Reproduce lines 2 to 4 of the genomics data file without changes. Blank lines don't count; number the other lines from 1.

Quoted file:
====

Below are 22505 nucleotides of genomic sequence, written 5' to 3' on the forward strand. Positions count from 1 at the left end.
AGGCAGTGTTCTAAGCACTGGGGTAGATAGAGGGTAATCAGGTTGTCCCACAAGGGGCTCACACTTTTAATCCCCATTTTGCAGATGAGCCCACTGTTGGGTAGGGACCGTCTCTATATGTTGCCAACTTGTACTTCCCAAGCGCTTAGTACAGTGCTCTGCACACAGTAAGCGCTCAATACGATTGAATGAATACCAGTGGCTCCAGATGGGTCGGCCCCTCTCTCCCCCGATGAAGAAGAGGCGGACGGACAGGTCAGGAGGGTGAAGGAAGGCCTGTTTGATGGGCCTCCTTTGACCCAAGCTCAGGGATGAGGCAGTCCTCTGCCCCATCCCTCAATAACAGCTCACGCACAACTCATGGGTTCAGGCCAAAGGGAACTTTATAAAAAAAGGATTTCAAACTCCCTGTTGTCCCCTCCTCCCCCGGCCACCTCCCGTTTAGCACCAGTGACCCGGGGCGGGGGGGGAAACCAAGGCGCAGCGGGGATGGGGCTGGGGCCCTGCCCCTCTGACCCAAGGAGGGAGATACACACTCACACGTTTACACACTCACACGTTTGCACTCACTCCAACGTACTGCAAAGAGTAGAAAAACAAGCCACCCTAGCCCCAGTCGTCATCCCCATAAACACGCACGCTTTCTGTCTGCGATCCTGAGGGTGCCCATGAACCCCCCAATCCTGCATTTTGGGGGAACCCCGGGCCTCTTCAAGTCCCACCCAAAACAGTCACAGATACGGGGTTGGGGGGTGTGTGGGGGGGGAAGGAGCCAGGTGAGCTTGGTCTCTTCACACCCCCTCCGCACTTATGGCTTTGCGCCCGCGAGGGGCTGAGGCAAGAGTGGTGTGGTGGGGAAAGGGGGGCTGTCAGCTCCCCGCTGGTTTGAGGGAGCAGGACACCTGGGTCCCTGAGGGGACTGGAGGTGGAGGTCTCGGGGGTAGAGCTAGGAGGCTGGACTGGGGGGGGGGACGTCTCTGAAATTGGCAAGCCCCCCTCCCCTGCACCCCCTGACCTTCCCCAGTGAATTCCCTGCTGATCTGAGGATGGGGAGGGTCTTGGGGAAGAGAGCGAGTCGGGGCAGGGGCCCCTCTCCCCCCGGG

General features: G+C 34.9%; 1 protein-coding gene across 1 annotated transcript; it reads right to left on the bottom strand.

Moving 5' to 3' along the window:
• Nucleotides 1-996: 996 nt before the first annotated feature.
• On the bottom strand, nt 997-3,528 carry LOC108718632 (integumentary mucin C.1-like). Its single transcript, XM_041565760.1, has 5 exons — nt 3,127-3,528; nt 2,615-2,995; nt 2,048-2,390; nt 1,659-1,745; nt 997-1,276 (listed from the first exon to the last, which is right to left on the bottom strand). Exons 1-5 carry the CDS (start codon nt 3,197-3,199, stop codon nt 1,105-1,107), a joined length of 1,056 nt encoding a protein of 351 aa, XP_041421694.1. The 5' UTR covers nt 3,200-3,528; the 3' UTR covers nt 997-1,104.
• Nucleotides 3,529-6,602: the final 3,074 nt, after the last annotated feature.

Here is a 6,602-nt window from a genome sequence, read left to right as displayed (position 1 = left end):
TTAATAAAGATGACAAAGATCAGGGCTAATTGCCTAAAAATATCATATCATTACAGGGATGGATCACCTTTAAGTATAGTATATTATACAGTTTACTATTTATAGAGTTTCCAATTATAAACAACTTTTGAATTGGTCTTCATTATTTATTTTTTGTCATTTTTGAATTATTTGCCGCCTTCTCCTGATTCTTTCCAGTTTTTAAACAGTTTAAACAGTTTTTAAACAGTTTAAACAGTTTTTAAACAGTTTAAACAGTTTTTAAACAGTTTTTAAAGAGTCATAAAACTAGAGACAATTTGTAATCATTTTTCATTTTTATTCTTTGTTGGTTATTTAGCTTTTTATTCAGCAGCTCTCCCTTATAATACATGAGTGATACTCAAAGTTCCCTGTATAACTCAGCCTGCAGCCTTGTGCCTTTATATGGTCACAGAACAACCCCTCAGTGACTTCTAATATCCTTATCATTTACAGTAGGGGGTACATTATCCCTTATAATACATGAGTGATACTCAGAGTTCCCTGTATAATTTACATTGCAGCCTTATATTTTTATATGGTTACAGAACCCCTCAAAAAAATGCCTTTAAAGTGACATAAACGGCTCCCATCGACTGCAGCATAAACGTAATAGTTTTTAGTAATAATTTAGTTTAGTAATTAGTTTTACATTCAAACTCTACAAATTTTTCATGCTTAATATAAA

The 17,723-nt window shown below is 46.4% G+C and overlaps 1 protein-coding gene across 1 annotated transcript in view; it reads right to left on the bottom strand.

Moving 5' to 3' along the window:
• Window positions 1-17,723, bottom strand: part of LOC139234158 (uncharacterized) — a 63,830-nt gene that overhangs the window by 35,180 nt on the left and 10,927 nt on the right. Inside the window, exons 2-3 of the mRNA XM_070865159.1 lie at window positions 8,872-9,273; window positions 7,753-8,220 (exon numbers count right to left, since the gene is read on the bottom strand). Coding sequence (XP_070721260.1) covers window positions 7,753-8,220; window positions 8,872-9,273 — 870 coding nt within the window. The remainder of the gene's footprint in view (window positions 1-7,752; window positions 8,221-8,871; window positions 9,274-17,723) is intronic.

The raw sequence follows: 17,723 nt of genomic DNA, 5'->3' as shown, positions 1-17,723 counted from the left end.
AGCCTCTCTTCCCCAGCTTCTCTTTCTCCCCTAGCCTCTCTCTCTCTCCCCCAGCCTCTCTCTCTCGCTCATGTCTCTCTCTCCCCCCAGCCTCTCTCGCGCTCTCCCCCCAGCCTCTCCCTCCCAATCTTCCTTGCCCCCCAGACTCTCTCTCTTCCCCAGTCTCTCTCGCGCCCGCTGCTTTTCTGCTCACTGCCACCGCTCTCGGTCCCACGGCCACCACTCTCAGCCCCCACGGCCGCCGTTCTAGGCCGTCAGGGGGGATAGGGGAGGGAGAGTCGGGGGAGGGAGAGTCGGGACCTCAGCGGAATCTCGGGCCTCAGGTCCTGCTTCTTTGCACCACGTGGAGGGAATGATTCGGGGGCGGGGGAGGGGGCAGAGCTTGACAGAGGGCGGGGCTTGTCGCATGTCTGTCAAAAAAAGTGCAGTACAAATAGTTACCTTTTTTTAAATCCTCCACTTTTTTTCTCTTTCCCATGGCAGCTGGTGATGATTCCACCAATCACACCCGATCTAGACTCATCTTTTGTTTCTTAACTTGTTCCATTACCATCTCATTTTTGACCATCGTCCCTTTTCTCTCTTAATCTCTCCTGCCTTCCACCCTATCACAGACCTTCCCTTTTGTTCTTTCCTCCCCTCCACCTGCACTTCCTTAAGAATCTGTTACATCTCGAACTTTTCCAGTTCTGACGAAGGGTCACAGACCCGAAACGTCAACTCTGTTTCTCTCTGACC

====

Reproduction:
AGGCAGTGTTCTAAGCACTGGGGTAGATAGAGGGTAATCAGGTTGTCCCACAAGGGGCTCACACTTTTAATCCCCATTTTGCAGATGAGCCCACTGTTGGGTAGGGACCGTCTCTATATGTTGCCAACTTGTACTTCCCAAGCGCTTAGTACAGTGCTCTGCACACAGTAAGCGCTCAATACGATTGAATGAATACCAGTGGCTCCAGATGGGTCGGCCCCTCTCTCCCCCGATGAAGAAGAGGCGGACGGACAGGTCAGGAGGGTGAAGGAAGGCCTGTTTGATGGGCCTCCTTTGACCCAAGCTCAGGGATGAGGCAGTCCTCTGCCCCATCCCTCAATAACAGCTCACGCACAACTCATGGGTTCAGGCCAAAGGGAACTTTATAAAAAAAGGATTTCAAACTCCCTGTTGTCCCCTCCTCCCCCGGCCACCTCCCGTTTAGCACCAGTGACCCGGGGCGGGGGGGGAAACCAAGGCGCAGCGGGGATGGGGCTGGGGCCCTGCCCCTCTGACCCAAGGAGGGAGATACACACTCACACGTTTACACACTCACACGTTTGCACTCACTCCAACGTACTGCAAAGAGTAGAAAAACAAGCCACCCTAGCCCCAGTCGTCATCCCCATAAACACGCACGCTTTCTGTCTGCGATCCTGAGGGTGCCCATGAACCCCCCAATCCTGCATTTTGGGGGAACCCCGGGCCTCTTCAAGTCCCACCCAAAACAGTCACAGATACGGGGTTGGGGGGTGTGTGGGGGGGGAAGGAGCCAGGTGAGCTTGGTCTCTTCACACCCCCTCCGCACTTATGGCTTTGCGCCCGCGAGGGGCTGAGGCAAGAGTGGTGTGGTGGGGAAAGGGGGGCTGTCAGCTCCCCGCTGGTTTGAGGGAGCAGGACACCTGGGTCCCTGAGGGGACTGGAGGTGGAGGTCTCGGGGGTAGAGCTAGGAGGCTGGACTGGGGGGGGGGACGTCTCTGAAATTGGCAAGCCCCCCTCCCCTGCACCCCCTGACCTTCCCCAGTGAATTCCCTGCTGATCTGAGGATGGGGAGGGTCTTGGGGAAGAGAGCGAGTCGGGGCAGGGGCCCCTCTCCCCCCGGG

General features: G+C 34.9%; 1 protein-coding gene across 1 annotated transcript; it reads right to left on the bottom strand.

Moving 5' to 3' along the window: